Great Grandfather Khama was one of three paramount chiefs in the land that later became the country of Botswana. There was nothing of value to Great Britain in Botswana–no minerals, no oil, nothing to be exploited. At this time, the British were doing everything they could to gobble up as much of southern Africa as possible. They claimed Rhodesia, north Rhodesia (Zimbabwe & Zambia), and most of South Africa. The Dutch had previous claims on South Africa, but the British had been harassing them badly, pushing the Afrikaners north east, to the land that became Transvaal.
The British had little interest in Botswana, but were going to colonize it anyway as a matter of principle. They were building a railroad from Cairo to Cape Town, and through Botswana was the perfect choice. Their usual modus operandi was to claim the land, “hire” the natives to help with the manual labor, and pay them off with alcohol, which was largely unknown previously, quite addictive, and easy to manufacture and transport.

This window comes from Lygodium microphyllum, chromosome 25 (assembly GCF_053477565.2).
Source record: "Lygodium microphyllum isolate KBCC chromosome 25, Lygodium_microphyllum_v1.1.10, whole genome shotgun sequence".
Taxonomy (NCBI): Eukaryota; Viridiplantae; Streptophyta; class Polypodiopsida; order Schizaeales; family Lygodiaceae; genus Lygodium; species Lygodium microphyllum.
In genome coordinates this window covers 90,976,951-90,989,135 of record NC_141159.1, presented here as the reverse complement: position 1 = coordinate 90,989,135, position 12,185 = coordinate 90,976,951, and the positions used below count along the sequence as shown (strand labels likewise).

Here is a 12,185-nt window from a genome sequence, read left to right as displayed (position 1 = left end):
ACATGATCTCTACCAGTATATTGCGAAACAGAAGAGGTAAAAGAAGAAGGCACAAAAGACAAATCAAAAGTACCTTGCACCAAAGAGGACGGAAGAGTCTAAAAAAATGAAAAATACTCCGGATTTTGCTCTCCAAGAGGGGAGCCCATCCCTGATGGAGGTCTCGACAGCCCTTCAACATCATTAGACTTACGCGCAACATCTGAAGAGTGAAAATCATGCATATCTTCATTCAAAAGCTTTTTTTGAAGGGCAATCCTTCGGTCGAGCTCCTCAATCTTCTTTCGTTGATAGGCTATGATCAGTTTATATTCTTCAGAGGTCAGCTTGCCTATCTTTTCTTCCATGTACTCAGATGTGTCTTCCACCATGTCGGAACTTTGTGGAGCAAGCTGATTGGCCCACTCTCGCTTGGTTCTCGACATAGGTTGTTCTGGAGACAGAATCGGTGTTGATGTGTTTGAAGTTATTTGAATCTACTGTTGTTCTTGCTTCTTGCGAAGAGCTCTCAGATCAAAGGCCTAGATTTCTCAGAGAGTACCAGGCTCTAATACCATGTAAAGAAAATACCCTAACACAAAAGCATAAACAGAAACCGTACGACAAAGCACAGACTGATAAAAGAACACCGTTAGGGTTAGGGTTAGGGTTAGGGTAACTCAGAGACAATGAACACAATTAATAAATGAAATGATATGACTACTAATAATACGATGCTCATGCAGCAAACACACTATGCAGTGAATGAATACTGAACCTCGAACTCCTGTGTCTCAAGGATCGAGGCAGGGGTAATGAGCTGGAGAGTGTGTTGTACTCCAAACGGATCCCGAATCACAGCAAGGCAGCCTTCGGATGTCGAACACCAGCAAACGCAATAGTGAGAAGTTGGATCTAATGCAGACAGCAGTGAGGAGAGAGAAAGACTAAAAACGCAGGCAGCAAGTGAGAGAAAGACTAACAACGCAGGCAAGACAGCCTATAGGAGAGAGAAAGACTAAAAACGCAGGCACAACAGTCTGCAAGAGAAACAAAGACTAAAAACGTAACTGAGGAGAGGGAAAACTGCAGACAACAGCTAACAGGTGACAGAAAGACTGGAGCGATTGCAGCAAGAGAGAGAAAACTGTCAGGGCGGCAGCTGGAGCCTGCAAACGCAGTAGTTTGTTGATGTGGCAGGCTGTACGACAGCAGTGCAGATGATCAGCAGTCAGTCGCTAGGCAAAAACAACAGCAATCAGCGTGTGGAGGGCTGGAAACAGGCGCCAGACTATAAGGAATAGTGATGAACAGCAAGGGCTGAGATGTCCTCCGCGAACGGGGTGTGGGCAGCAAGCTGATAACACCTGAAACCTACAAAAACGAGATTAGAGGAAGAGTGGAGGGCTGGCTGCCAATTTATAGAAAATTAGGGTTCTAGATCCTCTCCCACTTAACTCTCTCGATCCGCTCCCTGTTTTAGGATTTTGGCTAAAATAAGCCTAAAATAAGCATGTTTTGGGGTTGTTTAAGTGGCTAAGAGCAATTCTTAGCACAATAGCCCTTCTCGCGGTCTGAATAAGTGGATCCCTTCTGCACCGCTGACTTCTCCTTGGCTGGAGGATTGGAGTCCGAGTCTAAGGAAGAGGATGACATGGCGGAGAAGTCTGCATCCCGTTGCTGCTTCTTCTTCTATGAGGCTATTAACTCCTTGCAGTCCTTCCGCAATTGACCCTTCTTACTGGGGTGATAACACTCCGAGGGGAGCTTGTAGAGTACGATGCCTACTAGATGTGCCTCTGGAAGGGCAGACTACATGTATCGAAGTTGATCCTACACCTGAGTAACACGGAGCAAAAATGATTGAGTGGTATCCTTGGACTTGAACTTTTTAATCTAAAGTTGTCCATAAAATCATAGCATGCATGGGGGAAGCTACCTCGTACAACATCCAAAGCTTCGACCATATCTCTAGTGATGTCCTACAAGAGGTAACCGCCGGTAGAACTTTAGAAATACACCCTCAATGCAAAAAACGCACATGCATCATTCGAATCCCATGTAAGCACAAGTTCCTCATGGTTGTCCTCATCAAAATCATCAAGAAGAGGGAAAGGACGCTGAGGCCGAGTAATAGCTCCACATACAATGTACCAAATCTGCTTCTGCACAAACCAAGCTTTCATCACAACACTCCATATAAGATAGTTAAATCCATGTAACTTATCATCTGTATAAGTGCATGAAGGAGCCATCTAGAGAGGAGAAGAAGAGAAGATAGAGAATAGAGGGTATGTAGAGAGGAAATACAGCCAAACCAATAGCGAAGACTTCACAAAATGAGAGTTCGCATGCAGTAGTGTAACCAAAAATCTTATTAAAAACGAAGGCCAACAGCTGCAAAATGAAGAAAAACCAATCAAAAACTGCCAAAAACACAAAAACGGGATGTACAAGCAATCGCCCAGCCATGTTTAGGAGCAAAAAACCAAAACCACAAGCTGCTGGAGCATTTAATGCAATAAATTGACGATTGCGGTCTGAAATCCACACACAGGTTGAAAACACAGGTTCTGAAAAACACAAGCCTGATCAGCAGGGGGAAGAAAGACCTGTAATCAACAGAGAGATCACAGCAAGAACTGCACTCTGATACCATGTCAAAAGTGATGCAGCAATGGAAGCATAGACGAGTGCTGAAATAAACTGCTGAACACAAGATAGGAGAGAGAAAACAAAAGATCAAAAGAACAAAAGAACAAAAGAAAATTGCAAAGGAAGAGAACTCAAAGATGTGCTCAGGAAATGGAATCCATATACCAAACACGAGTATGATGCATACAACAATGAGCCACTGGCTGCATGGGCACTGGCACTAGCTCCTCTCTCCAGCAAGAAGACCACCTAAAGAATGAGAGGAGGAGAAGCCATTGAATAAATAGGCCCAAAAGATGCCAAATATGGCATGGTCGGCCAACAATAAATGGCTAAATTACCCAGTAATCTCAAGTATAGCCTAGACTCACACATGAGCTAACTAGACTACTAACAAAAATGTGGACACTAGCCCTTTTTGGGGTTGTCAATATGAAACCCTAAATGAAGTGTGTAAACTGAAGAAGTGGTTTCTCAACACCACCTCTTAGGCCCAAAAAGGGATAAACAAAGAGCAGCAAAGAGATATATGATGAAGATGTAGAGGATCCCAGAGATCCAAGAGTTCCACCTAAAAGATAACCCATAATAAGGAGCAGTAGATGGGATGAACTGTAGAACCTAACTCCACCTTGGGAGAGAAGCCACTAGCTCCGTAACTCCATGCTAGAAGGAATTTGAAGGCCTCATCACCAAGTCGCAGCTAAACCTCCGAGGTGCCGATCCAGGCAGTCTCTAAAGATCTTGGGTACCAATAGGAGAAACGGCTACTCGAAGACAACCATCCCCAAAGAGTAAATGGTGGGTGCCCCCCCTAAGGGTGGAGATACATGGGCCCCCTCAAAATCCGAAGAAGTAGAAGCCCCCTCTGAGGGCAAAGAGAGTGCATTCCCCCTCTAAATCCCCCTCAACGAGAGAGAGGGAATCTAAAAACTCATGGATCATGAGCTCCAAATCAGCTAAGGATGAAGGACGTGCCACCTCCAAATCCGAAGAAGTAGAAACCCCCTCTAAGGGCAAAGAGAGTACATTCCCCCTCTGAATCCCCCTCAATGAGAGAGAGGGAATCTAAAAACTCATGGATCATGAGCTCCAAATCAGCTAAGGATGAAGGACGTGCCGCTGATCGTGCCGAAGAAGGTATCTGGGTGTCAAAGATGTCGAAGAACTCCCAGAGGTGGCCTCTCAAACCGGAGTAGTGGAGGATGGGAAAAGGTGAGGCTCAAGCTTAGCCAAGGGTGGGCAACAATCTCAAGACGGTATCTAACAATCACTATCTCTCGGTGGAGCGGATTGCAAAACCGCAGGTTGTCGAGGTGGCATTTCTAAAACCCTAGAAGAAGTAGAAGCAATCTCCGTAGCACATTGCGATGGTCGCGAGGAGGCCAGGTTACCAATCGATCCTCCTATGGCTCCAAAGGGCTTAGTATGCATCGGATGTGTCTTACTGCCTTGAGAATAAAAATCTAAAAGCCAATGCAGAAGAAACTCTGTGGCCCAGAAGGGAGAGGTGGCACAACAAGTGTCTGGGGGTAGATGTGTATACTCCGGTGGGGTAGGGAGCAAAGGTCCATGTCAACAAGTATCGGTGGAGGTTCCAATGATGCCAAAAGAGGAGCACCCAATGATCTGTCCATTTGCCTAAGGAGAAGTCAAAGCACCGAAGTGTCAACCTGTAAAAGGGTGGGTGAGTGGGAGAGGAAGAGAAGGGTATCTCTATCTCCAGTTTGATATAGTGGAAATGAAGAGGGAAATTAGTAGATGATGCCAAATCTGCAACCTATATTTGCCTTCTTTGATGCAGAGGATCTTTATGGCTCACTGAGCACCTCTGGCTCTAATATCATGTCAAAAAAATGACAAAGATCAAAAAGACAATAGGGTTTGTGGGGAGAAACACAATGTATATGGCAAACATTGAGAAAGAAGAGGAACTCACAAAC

Khama and the two other paramount chiefs did the unthinkable. They wore western clothes, learned western manners, and went to England to petition the Queen. The Queen dumped them on her Lord Chamberlain, who just wanted the problem to go away. Khama negotiated a deal where Botswana became a protectorate of England, largely autonomous. They deeded a small strip of their land, the Tule block, to England to build the railroad–think canal zone. He also convinced the crown to agree to immediately settle the Tule block with British subjects.
This was a brilliant move. It created a tripwire between the British and the Dutch. If the Boers tried to cross into Botswana, they’d have to fight the British first. The British, for their part, seeing nothing of worth in Botswana, left the rest of the country alone. This is one of the main reasons why Botswana is so less fucked up than the rest of the region. There was no “civilizing” of the natives by turning them into servants and/or drunken unskilled laborers.